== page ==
Many readers will doubtless ask whether vegetarianism is better still. [Michael] Pollan [The Omnivore's Dilemma] tells us that even vegan lifestyles result in animal cruelty. Just think of the the thousands of field mice shredded by harvesters, the woodchucks crushed in their burrows by tractors, and the songbirds poisoned by pesticides when farmers grow the wheat for our bread. Pollan's message seems to be that to live we must kill, and the best we can do is both treat animals decently while they live and kill them humanely.This is moral argument?!
Your ethical vegan practices ahimsa, or "do the least harm". Choosing organically grown food eliminates the harm from pesticides. Choosing food from small farmers reduces the harm done to animals in the fields. Growing one's own food reduces it yet more.
Michael Pollan, apparently with Tim Flannery's agreement, goes in the other direction. In recognizing that our sustenance does harm to the sustenance of other creatures, he justifies willful harm beyond unavoidable necessity.
His premise is that we must eat the corpses of other animals, and it is commendable that he would like to reduce the brutality of that practice. But that premise is invalid and based only on his unquestioned appetite.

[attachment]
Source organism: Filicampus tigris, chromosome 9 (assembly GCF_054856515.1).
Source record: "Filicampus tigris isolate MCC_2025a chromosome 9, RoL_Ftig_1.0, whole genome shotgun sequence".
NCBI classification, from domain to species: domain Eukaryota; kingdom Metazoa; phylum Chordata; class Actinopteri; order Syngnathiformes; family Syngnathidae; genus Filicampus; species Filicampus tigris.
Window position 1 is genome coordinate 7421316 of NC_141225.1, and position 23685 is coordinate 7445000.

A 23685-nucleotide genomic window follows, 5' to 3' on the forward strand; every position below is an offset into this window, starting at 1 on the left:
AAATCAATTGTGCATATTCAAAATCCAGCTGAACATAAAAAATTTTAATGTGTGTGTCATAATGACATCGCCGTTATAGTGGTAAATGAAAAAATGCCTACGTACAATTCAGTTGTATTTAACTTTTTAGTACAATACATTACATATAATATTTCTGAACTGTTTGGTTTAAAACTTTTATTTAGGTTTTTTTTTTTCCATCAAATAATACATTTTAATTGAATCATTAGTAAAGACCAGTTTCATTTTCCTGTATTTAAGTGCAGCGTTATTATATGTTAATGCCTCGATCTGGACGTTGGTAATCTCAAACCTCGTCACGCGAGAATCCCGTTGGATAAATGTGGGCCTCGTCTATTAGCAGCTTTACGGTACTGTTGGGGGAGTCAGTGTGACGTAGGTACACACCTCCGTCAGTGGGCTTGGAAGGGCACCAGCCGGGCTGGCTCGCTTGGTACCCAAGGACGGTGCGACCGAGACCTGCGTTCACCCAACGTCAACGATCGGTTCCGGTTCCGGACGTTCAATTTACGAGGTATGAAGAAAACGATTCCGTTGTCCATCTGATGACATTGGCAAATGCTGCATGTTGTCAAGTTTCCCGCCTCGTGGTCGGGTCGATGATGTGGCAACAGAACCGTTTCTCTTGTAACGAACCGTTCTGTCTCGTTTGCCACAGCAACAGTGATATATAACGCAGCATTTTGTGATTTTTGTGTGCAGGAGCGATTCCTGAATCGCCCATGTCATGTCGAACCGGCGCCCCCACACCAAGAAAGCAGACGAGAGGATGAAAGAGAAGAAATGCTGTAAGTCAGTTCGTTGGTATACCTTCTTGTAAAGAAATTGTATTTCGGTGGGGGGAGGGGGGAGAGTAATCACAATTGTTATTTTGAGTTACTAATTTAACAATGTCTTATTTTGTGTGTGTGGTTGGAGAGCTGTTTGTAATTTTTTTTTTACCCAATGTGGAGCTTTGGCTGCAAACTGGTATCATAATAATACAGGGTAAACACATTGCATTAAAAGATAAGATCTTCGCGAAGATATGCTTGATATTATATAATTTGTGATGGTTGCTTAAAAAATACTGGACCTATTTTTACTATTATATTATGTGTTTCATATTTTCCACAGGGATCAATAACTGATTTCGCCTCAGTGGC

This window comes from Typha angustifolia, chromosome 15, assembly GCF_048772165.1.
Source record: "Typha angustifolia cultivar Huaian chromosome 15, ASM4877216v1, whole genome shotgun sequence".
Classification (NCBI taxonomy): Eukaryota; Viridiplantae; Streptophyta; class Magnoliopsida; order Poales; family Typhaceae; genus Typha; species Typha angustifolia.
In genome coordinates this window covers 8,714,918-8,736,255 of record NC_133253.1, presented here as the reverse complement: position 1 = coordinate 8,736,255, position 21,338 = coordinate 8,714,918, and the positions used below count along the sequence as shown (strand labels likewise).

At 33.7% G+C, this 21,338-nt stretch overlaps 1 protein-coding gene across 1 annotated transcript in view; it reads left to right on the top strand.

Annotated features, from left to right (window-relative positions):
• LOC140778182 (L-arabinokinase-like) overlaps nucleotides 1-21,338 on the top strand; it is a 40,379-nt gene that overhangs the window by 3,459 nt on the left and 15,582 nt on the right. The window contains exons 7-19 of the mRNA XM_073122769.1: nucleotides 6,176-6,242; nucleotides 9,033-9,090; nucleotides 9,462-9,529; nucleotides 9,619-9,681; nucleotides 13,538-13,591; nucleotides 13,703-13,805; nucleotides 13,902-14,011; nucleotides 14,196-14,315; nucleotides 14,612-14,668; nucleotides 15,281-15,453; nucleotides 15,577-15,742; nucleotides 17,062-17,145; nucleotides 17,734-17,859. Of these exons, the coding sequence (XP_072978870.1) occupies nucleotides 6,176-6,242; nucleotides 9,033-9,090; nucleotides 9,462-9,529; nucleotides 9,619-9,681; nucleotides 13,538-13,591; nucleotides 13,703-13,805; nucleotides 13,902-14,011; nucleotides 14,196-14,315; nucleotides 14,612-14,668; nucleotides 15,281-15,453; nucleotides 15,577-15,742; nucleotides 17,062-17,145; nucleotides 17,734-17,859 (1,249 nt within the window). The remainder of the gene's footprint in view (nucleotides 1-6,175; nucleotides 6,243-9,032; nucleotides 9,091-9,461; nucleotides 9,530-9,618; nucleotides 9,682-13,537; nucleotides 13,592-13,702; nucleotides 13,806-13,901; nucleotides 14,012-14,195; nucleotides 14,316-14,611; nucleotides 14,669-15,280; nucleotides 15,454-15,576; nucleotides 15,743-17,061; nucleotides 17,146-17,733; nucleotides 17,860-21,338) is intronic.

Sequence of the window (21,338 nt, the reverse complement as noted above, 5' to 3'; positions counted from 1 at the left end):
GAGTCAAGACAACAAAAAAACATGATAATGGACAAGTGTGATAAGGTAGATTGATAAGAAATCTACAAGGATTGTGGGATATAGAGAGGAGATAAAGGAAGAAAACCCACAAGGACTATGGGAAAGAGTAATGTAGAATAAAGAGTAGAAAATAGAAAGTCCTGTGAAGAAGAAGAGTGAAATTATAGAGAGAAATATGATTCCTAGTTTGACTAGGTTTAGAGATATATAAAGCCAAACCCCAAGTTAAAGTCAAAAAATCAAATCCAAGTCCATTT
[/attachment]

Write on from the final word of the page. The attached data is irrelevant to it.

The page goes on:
The fact is, most of us do not need to eat the corpses of animals to survive. Many people live very well without eating flesh. So to continue eating flesh is a choice to kill unnecessarily. All the coddling of your "meal" while it is alive doesn't change the brutal fact of that choice. One can raise them and kill them less brutally, but the practice can never be called humane. The result of the feedlot is the same as that for the "happy" grass-grazing beef cow.
Flannery also reviews Bill McKibben's Deep Economy, in which we learn that McKibben is a corpse-eater, too. Has the pre-eminent voice about the dangers of global warming not heard that raising animals for food is responsible for more greenhouse gas effect than transport? Let alone the inexcusable pollution and waste of water, energy, land, and other resources.
How can anyone take these men seriously?
tags: environment, environmentalism, animal rights, vegetarianism